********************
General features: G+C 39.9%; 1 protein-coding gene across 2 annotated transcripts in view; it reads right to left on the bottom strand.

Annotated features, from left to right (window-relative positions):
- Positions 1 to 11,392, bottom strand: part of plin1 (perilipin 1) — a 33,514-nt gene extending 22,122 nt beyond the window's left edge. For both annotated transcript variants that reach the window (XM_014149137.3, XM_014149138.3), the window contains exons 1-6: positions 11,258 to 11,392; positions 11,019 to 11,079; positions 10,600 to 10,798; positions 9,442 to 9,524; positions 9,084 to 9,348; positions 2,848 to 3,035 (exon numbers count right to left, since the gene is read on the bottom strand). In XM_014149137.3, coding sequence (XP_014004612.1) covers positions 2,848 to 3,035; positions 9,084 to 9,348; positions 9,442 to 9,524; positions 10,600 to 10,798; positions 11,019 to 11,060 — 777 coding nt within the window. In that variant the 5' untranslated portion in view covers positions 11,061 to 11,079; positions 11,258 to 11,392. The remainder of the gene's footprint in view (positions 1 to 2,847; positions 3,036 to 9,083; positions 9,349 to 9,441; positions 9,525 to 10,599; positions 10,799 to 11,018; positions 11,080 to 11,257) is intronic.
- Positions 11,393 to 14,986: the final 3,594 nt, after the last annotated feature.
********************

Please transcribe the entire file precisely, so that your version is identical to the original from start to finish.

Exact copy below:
General features: G+C 39.9%; 1 protein-coding gene across 2 annotated transcripts in view; it reads right to left on the bottom strand.

Annotated features, from left to right (window-relative positions):
- Positions 1 to 11,392, bottom strand: part of plin1 (perilipin 1) — a 33,514-nt gene extending 22,122 nt beyond the window's left edge. For both annotated transcript variants that reach the window (XM_014149137.3, XM_014149138.3), the window contains exons 1-6: positions 11,258 to 11,392; positions 11,019 to 11,079; positions 10,600 to 10,798; positions 9,442 to 9,524; positions 9,084 to 9,348; positions 2,848 to 3,035 (exon numbers count right to left, since the gene is read on the bottom strand). In XM_014149137.3, coding sequence (XP_014004612.1) covers positions 2,848 to 3,035; positions 9,084 to 9,348; positions 9,442 to 9,524; positions 10,600 to 10,798; positions 11,019 to 11,060 — 777 coding nt within the window. In that variant the 5' untranslated portion in view covers positions 11,061 to 11,079; positions 11,258 to 11,392. The remainder of the gene's footprint in view (positions 1 to 2,847; positions 3,036 to 9,083; positions 9,349 to 9,441; positions 9,525 to 10,599; positions 10,799 to 11,018; positions 11,080 to 11,257) is intronic.
- Positions 11,393 to 14,986: the final 3,594 nt, after the last annotated feature.